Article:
- Jane Fonda, The Chase, 1966. It was Sam Spiegel who first saw her as a future star, introduced her to Columbia, tested her for several of his productions…and unusually for him, kept his hands off her. It was Candice’s test as Robert Redford’s wife that convinced Robert Wise to sign her for The Sand Pebbles, long before she had finished her memorable debut in The Group, 1966. “I’d not heard of her. Everyone was very high on the Group test and suggested I take a look. Fortunately, she had the smallest role in The Group, so she had plenty of time to read our script and test for us."
- Katharine Ross, The Graduate, 1967. Broadway’s Mike Nichols came to town and saw, tested, auditioned almost every babe of the correct age for Mrs Robinson’s daughter. From Baby Doll to Lolita, by way of Saint Joan and The Flying Nun… Having played Games with her that year, Simone Signoret recommended Ross to Nichols.
- Harriett Andersson, The Deadly Affair, 1967. Missed probably true best film of a John le Carre book due to delays on The Sand Pebbles. “Never in the history of movie-making has so much time been wasted doing so little. To pass the time on Formosa, I went to funerals.”
- Jane Fonda, Hurry Sundown, 1967. Otto Preminger got better backing with a star name - and Michael Caine got her the next year in The Magus.
- Barbara Parkins, The Valley of the Dolls, 1967.
- Faye Dunaway, The Thomas Crown Affair, 1967. For the insurance agent investigating Tommy Crown, director Norman Jewison wanted Eva Marie Saint. Too old, screamed the suits. OK, the director drew up a dreamy wish list: Anouk Aimé, Brigitte Bardot, Candice Bergen, Leslie Caron, Julie Christie, Vanessa Redgrave, Sharon Tate, Raquel Welch… and his star, Steve McQueen, suggested testing Camilla Sparv. “Yeah, well, I’ve just seen an early print of Bonnie and Clyde… and you’re gonna spend eight hours kissing her!”
- Carol White, Daddy’s Gone A-Hunting, 1968. First choices for the victim of a psychopath (who’d seen too many movies said critic Roger Ebert) were Bergen, Jane Fonda, Marlo Thomas. White was totally miscast, too healthy, wrote Ebert, too blond, too fetchingly plump, too simple, too secure for a haunted heroine. Ironically, her role was named Cathy - and White’s biggest UK film (and social impact) success was in Ken Loach’s tele-film, Cathy Come Home, 1969.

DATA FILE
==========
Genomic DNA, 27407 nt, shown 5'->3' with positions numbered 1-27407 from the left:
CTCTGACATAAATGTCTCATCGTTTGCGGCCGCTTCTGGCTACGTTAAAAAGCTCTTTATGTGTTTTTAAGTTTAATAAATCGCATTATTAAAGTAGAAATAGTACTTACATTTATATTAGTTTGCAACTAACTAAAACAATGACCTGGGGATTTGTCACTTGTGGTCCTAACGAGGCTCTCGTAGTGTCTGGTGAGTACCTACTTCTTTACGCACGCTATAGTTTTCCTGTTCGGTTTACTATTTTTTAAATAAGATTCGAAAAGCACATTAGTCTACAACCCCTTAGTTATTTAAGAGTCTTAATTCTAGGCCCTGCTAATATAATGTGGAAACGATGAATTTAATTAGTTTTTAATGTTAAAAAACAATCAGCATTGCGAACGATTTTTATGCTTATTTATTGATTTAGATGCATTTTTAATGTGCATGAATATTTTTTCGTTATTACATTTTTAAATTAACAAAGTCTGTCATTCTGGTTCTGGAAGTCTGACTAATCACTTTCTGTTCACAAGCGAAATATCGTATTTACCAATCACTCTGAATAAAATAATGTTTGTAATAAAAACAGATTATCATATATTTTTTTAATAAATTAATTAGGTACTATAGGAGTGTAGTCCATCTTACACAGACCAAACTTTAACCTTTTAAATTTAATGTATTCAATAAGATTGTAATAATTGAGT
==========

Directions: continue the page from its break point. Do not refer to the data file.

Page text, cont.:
- Dominique Sanda, The Mackintosh Man, 1973. Not many actresses turn down Paul Newman - and John Huston! After her weak excuse (‘the material is too risky”), Bergen came clean in her autobiography: “Twelve weeks is three months. Three months is 90 days... Leaving The Love Object for 90 nights!" He was producer Bert Schneider.
- Mia Farrow, The Great Gatsby, 1973. In the final five Daisy Buchanans - before Bergen and Farrow went to the wire. Producer David Merrick wanted “aristocratic looks, hard to find in an actress.” Farrow won the tests - with the looks of a flu temperature of 103.
- Faye Dunaway, Network, 1976. Trashing director Sidney Lumet’s choice of Vanessa Redgrave, the film’s Oscar-winning writer Paddy Chayefsky wanted Candice (Ellen Burstyn or Natalie Wood) as his ratings-obsessed programming chief, Diana Christensen. “If you’re going to hustle, at least do it right.” Faye got the Oscar. And her then-hubby Terry O’Neill got his classic Morning After photo!
- Susan Sarandon, Pretty Baby, 1977. The rôle was horrendous - a prostitute allowing her 12-year-old daughter’s virginity to be auctioned off in a brothel in the red-light Storyville district of New Orleans, circa 1917. Elegant French director Louis Malle saw 28 possible little Violets - and another 15 actresses for her mother: Candice Bergen, Cher, Glenn Close (passed), Mia Farrow, Farrah Fawcett (passed), Jane Fonda (with Jodie Foster as her daughter), Goldie Hawn (preferred Foul Play), Anjelica Huston, Diane Keaton, Liza Minnelli, Cybil Shepherd, Sissy Spacek, Meryl Streep, Sigourney Weaver. Malle and Sarandon became lovers and also made Atlantic City together in 1980… the year he married Bergen until his 1995 death.
- Karen Black, Capricorn One, 1977. Ironically, the futureTV journo, Murphy Brown (1988-1998) passed on the role of… a TV journo!
- Mary Steenburgen, Goin’ South, 1978. Back in 1970, Paramount was voting George Segal and Candice, when Jack Nicholson suggested Jane Fonda and himself as the odd Western couple (she saves him from the gallows by agreeing to wed him). By ’77, Nicholson (and Warren Beatty) discovered Mary waitressing at the Magic Pan Creperie on 58th Street and fought to star her first.
- Audrey Hepburn, Bloodline, 1979. Jacqueline Bisset and Diane Keaton also refused. When Audrey came to UK director Terence Young’s rescue, the heroine moved from 22 to 33. Hepburn, however, was actually... 50.
- Jill Clayburgh, Starting Over, 1979. Dumbfounded, offended, at losing the top role, she become the “silly, shallow, self-absorbed” wife. “Not since Tony Curtis in The Vikings had there been such classic miscasting!” In her first film since her father’s death, she finally inherited his “joy o fmaking people laugh” - becoming the comic that ventriloquist Edgar Bergen always hoped she would be. Here was her first step towards TV's Murphy Brown.
- Glenn Close, Fatal Attraction, 1987.
- Geena Davis, Thelma & Louise, 1990. .